In the UK call 020 3327 0761, www.railbookers.com

Call toll-free 1-800-408-3280 or www.us.railbookers.com.

Australia call toll-free 1300 971 526, www.railbookers.com.au

  New Zealand call toll-free 0800 002 034 or see website.

London to Helsinki by ferry from Travemünde

  Finnlines ferry from Travemunde to Helsinki

Don't fly to Finland, cruise there!  A Finnlines Travemunde-Helsinki Star class ferry.  Below:  A cabin on the Finnlines ferry.

Photos courtesy of www.finnlines.com

  Cabin on the Finnlines ferry from Travemunde to Helsinki

This leisurely option runs every day and takes 3 nights outward to Helsinki, just 2 nights inward back to London.  In the outward direction it includes a day at leisure exploring Hamburg, too.  Take an afternoon Eurostar to Paris and the City Night Line overnight sleeper to Hamburg.  After a day exploring Hamburg, transfer by local train to Travemünde on Germany's Baltic coast, then take the daily Finnlines ferry from Travemünde to Helsinki, a 2-night cruise.  This route is the one via Hamburg shown in dark blue on the route map above, although in the return direction you'll follow the red route between Hamburg and London.

London ► Helsinki

Helsinki ► London

How much does it cost?

How to buy tickets online...

It takes several websites so it's best to try a dry-run on all of them first to check prices and availability before booking for real.  Here's how it's done:

How to buy tickets by phone...

London to Helsinki by ferry from Rostock...  

  Finnlines Rostock-Helsinki ferry

Above:  A Finnlines Rostock-Helsinki ferry.

Below:  A cabin on the Finnlines ferry.

Photos courtesy of www.finnlines.com

  Cabin on the Finnlines Rostock-Helsinki ferry

This leisurely option runs once or twice a week and takes 2 days & 3 nights.  It's slightly slower than the ferry from Travemünde, but you may prefer a chance to stop off in Berlin.  Take an afternoon Eurostar to Paris and the City Night Line overnight sleeper to Berlin, a train to Rostock on Germany's Baltic coast, then a Tallink or Finnlines ferry from Rostock direct to Helsinki, a 2-night cruise.  This route is the one via Berlin and Rostock shown in dark blue on the route map above.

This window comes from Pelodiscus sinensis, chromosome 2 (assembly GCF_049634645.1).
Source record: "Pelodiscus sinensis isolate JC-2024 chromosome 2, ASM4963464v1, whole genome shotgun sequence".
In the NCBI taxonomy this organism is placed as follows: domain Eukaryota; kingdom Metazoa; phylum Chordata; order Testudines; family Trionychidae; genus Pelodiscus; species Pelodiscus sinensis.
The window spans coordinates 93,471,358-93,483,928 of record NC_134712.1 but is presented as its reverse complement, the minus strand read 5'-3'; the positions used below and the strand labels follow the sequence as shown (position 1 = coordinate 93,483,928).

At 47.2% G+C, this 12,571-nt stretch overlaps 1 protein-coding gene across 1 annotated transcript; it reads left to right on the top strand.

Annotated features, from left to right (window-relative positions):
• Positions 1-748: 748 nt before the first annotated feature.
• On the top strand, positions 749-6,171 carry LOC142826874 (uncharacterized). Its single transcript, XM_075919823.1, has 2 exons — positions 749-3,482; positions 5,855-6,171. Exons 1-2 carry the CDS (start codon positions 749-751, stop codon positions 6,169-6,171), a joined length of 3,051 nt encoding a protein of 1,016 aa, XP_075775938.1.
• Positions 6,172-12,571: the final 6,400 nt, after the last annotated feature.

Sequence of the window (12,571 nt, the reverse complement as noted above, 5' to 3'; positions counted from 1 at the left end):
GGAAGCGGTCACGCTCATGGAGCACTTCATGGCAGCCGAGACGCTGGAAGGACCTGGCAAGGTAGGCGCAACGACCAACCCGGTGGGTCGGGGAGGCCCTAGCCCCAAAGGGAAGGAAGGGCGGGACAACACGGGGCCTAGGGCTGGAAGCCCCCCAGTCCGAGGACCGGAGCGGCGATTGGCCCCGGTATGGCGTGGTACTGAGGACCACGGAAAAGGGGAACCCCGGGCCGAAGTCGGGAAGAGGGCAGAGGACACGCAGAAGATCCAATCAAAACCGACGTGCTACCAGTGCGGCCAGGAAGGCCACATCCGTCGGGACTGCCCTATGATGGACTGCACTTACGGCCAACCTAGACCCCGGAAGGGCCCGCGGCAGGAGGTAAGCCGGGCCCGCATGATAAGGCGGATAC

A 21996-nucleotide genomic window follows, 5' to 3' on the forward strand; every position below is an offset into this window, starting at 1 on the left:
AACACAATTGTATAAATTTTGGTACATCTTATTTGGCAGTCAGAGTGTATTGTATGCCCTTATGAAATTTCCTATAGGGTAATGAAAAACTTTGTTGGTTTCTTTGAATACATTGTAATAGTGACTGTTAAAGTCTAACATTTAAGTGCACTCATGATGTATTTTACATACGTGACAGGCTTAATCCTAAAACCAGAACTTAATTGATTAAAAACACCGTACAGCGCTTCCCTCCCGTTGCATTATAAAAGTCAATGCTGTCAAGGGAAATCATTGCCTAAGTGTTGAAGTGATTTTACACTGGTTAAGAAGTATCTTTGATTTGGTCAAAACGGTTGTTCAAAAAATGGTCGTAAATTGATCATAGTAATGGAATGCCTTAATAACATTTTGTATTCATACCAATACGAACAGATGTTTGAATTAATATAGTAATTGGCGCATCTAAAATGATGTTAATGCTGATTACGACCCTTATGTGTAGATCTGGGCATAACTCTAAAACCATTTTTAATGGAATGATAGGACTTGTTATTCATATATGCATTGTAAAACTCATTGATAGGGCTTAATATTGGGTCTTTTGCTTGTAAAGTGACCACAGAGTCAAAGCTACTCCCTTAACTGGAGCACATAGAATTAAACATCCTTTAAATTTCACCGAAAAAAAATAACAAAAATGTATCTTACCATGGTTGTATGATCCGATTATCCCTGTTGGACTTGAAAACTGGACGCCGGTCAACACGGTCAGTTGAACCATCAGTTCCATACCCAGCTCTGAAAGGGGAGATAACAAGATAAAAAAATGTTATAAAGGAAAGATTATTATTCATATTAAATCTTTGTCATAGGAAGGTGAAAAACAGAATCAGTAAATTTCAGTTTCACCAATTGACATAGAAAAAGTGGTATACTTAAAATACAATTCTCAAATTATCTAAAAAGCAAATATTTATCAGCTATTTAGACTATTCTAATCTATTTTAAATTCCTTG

London ► Helsinki

Helsinki ► London

How much does it cost?

How to buy tickets online...

It takes several websites so it's best to try a dry-run on all of them first to check prices and availability before booking for real, but here's how it's done:

How to buy tickets by phone...

London to Helsinki via the DFDS ferry to Esbjerg

The journey shown here involves sailing to Denmark aboard DFDS Seaways cruise ferry from Harwich to Esbjerg, then taking trains on to Stockholm for the overnight Silja Line or Viking Line cruise ferry to Finland.  The DFDS ferry sails 3 or 4 times a week.  It's more leisurely than the Eurostar-based option via Brussels & Stockholm described above.  It takes 3 nights, but this includes the best part of a day in Stockholm.  This route is shown in yellow on the route map above.

London ► Helsinki

Helsinki ► London

Introducing DFDS Seaways Sirena Seaways from Harwich to Esbjerg...

The Sirena Seaways is a modern and well-run ship, built in 2002.  All passengers travel in cabins, and all cabins have a private shower & toilet.  Facilities on board include the 7 Seas buffet restaurant, the Blue Riband à la carte restaurant, Café Lighthouse (with WiFi access for laptops), Columbus Lounge, and shop. The ship is child-friendly, with children's play area, child restraints for cabin berths available from reception, and highchairs available in all restaurants and lounges.  Cabins come in three classes:

Crossing to Denmark aboard DFDS Seaways m/v 'Dana Sirena'   Commodore Deluxe cabin on the 'Dana Sirena'   Sirena class cabin on the 'Dana Sirena' to Denmark

Crossing the North Sea on the Sirena Seaways...


Commodore class cabin with double bed.


Sirena class cabin.

On board the Danish InterCity train from Esbjerg to Copenhagen...

InterCity train for Copenhagen about to leave Esbjerg...   Inside the InterCity train from Esbjerg to Copenhagen...   Danish InterCity train for Copenhagen at Esbjerg...

Modern Danish InterCity train.


2nd class seats on the InterCity train...


All aboard for Copenhagen!

On board the SJ2000 daytime train from Copenhagen to Stockholm...

125 mph tilting 'X2000' from Gothenburg to Stockholm   2nd class seats on the X2000 from Gothenburg to Stockholm   Boarding the X2000 from Gothenburg to Stockholm...